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Federal Prosecutors Appeal Probation Sentence in Offshore Tax Evasion Case

Federal Prosecutors Appeal Probation Sentence in Offshore Tax Evasion Case

A panel of three federal judges is now considering whether an American businessman should get prison time for tax evasion related to about $24 million in unreported income earned from two Swiss bank accounts. Last year, the man pleaded guilty to one count of tax evasion and received a probation sentence. A Chicago judge also ordered him to serve 500 hours of community service at local area schools. In a rare sentencing appeal, federal prosecutors asked the nation’s Seventh Circuit to instead remand the businessman to a federal penitentiary. If the panel of judges agrees, the businessman faces one year to 57 months behind bars.


According to prosecutors, the man avoided paying more than $5.5 million in federal income taxes by hiding up to $107 million overseas for more than 10 years. Although about half of individuals who are convicted of similar crimes receive a probation sentence, prosecutors stated they sought appellate review of the businessman’s sentence in an effort to deter other would-be tax evaders.



The case reportedly arose after the United States government conducted a five-year investigation into American taxpayers who failed to pay income tax on foreign financial accounts. Prior to his indictment, the businessman apparently attempted to enter the Internal Revenue Service’s Offshore Voluntary Disclosure Program (OVDP). Prior to trial, the businessman filed amended tax returns for 1999 through 2008 and paid approximately $14 million in back taxes and interest. The man also incurred a civil penalty of about $53 million.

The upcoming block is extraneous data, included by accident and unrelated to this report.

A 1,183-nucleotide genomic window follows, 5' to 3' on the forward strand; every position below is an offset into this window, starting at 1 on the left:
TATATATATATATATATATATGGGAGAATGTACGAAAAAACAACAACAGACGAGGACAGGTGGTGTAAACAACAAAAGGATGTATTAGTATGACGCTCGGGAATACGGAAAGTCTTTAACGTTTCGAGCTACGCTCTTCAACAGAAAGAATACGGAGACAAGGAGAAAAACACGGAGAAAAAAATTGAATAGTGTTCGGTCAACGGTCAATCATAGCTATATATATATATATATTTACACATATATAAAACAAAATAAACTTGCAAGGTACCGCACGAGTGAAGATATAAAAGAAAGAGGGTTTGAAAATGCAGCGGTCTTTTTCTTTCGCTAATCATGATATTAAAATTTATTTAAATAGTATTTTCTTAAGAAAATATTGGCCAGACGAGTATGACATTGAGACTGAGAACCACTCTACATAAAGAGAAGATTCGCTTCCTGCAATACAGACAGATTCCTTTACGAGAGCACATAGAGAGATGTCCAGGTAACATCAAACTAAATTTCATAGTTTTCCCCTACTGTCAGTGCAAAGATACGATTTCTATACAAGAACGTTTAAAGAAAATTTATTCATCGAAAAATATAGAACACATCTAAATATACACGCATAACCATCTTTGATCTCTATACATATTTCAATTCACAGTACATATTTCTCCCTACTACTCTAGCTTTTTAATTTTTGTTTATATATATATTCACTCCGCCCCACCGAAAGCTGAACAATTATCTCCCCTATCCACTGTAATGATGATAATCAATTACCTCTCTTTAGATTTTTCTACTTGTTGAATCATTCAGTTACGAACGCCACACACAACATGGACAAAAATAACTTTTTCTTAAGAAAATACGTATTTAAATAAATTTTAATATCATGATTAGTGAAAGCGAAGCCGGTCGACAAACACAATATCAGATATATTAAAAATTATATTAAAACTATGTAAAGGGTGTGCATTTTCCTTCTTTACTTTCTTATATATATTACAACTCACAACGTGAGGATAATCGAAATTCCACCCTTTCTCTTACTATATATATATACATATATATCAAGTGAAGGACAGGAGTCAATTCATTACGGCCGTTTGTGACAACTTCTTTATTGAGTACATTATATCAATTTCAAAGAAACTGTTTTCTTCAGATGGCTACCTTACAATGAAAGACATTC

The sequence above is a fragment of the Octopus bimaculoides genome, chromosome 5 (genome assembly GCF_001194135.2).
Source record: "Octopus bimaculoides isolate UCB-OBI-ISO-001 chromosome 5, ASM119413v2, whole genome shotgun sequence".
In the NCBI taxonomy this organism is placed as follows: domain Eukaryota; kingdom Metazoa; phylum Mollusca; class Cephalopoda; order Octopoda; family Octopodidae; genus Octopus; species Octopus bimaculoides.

The OVDP was established in 2009 to allow a U.S. taxpayer who previously failed to report overseas assets to come into compliance with the nation’s federal income tax laws. Since the OVDP went into effect, the IRS has collected more than $6.5 billion in unpaid taxes from about 45,000 foreign financial account holders through the program. In addition to facing possible criminal penalties, taxpayers who choose not to disclose overseas financial assets with a banking institution that has been publicly identified as being under examination by the U.S. or that is cooperating with a U.S. government investigation are subject to a penalty of up to one-half of the foreign account’s highest value.


Southern California residents who have an undisclosed ownership interest in an offshore financial account should consider using the OVDP to become compliant with our nation’s federal income tax laws. If you have questions about your international tax law obligations, international tax attorney William Hartsock may be able to help. Mr. Hartsock is a certified tax law specialist with over three decades of experience advising clients in San Diego about international tax law matters. To discuss your situation with a knowledgeable tax lawyer, please call William Hartsock at (858) 481-4844 or contact him online.


Additional Resources:

Prosecutors in Warner tax evasion case grilled by appeals court judges, by Becky Yerak, Chicago Tribune


Beanie Baby Maker Ty Warner Tax Sentence Appealed by U.S., by David Voreacos and Andrew Harris, Bloomberg



Photo Credit: keyseeker, MorgueFile

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